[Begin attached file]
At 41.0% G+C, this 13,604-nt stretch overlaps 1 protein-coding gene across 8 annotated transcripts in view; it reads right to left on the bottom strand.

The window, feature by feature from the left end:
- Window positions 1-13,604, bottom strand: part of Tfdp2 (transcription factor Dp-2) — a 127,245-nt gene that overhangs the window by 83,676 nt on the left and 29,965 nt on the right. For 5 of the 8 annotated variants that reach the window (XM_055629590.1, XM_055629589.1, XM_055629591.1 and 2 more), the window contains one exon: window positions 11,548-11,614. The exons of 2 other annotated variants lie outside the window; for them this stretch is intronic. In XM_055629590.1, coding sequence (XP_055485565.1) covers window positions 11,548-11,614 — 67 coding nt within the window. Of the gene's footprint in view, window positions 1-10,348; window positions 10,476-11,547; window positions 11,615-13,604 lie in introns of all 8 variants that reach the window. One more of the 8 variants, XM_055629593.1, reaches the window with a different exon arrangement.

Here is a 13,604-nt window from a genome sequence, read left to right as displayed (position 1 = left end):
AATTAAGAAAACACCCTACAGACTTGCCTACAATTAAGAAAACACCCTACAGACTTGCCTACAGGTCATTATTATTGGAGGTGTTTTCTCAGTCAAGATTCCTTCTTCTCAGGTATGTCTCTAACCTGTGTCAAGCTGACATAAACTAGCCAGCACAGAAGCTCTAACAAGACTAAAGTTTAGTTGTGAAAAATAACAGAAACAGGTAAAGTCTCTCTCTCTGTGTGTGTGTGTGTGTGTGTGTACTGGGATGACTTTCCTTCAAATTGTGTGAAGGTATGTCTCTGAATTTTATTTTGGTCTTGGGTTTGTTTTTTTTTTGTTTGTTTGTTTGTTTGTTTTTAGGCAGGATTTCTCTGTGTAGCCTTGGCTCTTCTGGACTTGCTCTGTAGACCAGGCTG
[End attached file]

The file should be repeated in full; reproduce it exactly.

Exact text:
At 41.0% G+C, this 13,604-nt stretch overlaps 1 protein-coding gene across 8 annotated transcripts in view; it reads right to left on the bottom strand.

The window, feature by feature from the left end:
- Window positions 1-13,604, bottom strand: part of Tfdp2 (transcription factor Dp-2) — a 127,245-nt gene that overhangs the window by 83,676 nt on the left and 29,965 nt on the right. For 5 of the 8 annotated variants that reach the window (XM_055629590.1, XM_055629589.1, XM_055629591.1 and 2 more), the window contains one exon: window positions 11,548-11,614. The exons of 2 other annotated variants lie outside the window; for them this stretch is intronic. In XM_055629590.1, coding sequence (XP_055485565.1) covers window positions 11,548-11,614 — 67 coding nt within the window. Of the gene's footprint in view, window positions 1-10,348; window positions 10,476-11,547; window positions 11,615-13,604 lie in introns of all 8 variants that reach the window. One more of the 8 variants, XM_055629593.1, reaches the window with a different exon arrangement.

Here is a 13,604-nt window from a genome sequence, read left to right as displayed (position 1 = left end):
AATTAAGAAAACACCCTACAGACTTGCCTACAATTAAGAAAACACCCTACAGACTTGCCTACAGGTCATTATTATTGGAGGTGTTTTCTCAGTCAAGATTCCTTCTTCTCAGGTATGTCTCTAACCTGTGTCAAGCTGACATAAACTAGCCAGCACAGAAGCTCTAACAAGACTAAAGTTTAGTTGTGAAAAATAACAGAAACAGGTAAAGTCTCTCTCTCTGTGTGTGTGTGTGTGTGTGTGTACTGGGATGACTTTCCTTCAAATTGTGTGAAGGTATGTCTCTGAATTTTATTTTGGTCTTGGGTTTGTTTTTTTTTTGTTTGTTTGTTTGTTTGTTTTTAGGCAGGATTTCTCTGTGTAGCCTTGGCTCTTCTGGACTTGCTCTGTAGACCAGGCTG